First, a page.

Dogs of any age, size, lifestyle or breed can become constipated. In fact, constipation is one of the most common digestive issues we see in pets. Today, our vets in Charlotte offer some tips on what to do if you think your dog might be constipated.
Is my dog constipated?
If you notice that your dog is passing mucus or hard, dry stools while attempting to defecate, or has not had a bowel movement in 48 hours or more, they are likely suffering from constipation.
Dogs that become constipated often whine, strain or crouch while trying to defecate. You may even notice matted feces, string or grass around your dog’s anal area.
In this post, we'll explain common causes for constipation in dogs, along with symptoms. We'll also advice on what you should do next.
If your dog displays any of these signs of constipation, see your Charlotte vet right away.
What to Do If Your Dog is Constipated
If your dog is exhibiting any symptoms of constipation listed above, it’s imperative to visit your vet as soon as possible, since this is a veterinary emergency that requires immediate, qualified care. Many symptoms of constipation can also indicate other health issues.
Causes of Constipation in Dogs
Dogs may become constipated for numerous reasons. Some of the most common factors that contribute to constipation include:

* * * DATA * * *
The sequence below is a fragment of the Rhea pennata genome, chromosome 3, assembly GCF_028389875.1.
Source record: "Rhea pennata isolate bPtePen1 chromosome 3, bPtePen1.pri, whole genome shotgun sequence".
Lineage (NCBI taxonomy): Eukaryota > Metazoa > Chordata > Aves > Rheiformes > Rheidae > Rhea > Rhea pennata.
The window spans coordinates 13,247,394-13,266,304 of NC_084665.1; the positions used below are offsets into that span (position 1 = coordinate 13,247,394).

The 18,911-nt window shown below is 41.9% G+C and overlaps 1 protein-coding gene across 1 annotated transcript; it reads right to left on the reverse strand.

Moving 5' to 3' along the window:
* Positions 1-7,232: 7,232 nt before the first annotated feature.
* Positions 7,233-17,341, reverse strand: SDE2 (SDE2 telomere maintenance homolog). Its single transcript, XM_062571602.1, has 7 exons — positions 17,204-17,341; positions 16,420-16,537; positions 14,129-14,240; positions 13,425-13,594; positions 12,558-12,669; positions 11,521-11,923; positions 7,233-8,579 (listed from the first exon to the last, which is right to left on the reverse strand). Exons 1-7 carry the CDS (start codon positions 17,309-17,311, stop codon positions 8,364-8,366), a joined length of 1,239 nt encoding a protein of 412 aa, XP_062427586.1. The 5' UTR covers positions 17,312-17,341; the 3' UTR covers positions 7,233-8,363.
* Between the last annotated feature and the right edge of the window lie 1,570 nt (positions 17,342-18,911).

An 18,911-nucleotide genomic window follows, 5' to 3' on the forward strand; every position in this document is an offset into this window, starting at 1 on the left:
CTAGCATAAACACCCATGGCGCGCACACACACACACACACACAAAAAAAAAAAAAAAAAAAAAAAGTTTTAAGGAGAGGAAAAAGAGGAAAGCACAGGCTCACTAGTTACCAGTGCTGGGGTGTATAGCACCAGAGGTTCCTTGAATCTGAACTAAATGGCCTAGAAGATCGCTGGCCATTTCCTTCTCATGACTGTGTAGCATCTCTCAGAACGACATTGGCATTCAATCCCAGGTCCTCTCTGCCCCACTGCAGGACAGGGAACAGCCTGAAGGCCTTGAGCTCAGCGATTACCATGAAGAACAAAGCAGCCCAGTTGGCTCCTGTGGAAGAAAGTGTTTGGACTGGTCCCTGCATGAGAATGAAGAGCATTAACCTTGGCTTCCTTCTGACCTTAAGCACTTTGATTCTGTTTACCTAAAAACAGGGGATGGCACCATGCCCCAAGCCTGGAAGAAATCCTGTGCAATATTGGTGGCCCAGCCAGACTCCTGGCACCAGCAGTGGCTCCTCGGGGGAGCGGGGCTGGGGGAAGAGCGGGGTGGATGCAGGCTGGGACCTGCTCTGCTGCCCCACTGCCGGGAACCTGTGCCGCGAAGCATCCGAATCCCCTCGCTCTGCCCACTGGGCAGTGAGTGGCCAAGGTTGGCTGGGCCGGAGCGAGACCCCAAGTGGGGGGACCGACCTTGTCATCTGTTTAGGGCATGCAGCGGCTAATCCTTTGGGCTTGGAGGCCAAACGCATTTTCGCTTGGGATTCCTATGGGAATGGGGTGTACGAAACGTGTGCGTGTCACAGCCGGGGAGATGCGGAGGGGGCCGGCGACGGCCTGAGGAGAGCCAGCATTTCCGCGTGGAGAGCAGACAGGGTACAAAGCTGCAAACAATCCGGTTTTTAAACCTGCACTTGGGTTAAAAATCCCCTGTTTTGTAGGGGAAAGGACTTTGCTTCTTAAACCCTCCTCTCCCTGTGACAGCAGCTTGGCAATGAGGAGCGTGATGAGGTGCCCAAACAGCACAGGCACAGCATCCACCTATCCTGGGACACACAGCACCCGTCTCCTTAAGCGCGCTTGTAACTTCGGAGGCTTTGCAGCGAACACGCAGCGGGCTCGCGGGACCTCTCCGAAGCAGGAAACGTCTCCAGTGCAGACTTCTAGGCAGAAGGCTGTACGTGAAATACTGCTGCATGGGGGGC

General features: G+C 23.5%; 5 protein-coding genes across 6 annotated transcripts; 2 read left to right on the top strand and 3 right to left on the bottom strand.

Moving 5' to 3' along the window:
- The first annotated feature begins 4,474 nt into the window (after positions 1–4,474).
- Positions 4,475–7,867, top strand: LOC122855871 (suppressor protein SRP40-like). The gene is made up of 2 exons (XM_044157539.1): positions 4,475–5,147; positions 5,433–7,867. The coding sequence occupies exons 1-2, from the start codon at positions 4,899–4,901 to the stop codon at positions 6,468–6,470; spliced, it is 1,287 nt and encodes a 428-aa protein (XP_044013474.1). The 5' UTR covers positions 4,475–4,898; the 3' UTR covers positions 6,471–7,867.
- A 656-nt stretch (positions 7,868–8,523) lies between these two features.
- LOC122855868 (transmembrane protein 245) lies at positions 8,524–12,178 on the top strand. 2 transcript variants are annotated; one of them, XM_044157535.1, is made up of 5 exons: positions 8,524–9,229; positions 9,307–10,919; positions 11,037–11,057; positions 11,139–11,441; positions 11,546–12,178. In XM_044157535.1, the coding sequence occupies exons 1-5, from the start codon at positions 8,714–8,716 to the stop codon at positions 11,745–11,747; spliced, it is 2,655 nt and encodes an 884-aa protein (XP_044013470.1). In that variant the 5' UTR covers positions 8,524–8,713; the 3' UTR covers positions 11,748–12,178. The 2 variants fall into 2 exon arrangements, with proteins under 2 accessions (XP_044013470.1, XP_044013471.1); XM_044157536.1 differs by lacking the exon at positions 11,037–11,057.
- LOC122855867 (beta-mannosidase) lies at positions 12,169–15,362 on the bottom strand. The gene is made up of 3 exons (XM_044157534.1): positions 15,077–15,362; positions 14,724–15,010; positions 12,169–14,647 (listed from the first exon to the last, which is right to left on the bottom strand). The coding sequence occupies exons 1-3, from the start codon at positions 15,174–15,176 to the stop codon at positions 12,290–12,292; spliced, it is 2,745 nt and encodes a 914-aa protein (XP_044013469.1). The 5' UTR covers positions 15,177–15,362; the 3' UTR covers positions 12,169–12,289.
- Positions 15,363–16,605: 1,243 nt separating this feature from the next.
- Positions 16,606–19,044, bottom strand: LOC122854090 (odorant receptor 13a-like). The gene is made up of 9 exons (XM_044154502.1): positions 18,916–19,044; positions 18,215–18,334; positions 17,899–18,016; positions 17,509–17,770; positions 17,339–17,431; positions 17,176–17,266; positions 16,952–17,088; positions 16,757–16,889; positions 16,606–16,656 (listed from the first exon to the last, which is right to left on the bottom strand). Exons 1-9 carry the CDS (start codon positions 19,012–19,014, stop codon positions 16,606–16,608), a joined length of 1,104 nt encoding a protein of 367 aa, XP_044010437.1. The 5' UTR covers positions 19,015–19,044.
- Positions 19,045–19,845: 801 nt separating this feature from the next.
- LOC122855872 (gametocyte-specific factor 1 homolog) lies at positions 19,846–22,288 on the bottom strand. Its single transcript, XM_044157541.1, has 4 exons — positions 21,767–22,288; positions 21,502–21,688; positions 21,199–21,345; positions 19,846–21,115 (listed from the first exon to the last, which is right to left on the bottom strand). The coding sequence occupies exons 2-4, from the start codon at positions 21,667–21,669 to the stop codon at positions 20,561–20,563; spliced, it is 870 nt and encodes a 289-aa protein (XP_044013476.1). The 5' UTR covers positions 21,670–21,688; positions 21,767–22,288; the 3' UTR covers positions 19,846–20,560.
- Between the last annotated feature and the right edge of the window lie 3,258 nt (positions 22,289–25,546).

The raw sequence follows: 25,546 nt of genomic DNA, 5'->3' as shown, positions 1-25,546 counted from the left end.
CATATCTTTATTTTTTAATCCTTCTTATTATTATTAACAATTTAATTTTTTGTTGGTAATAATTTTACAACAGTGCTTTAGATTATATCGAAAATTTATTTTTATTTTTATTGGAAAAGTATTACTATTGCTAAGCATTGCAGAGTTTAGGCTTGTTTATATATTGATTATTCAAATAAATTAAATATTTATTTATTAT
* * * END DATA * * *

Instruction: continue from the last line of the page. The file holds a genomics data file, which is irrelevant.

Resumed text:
- Pain due to orthopedic issues when trying to defecate
- Ingested items such as toys, grass, fabric or dirt
- Tumors, matted hair or masses around the anus
- Abscessed or blocked anal sacks
- Insufficient daily exercise
- Insufficient fiber in diet
- Enlarged prostate
- Ingested hair from excessive self-grooming
Treatments for Dog Constipation
Once your vet has examined your pet and identified the cause of your dog’s discomfort, we can recommend the best treatment for your dog’s specific case.
The vet may prescribe one of several common treatments for constipation in dogs, such as medication to increase the strength of the large intestine, dog-specific laxatives, increasing your dog’s daily exercise and increasing the amount of fiber in your dog’s diet.
Note: The advice provided in this post is intended for informational purposes and does not constitute medical advice regarding pets. For an accurate diagnosis of your pet's condition, please make an appointment with your vet.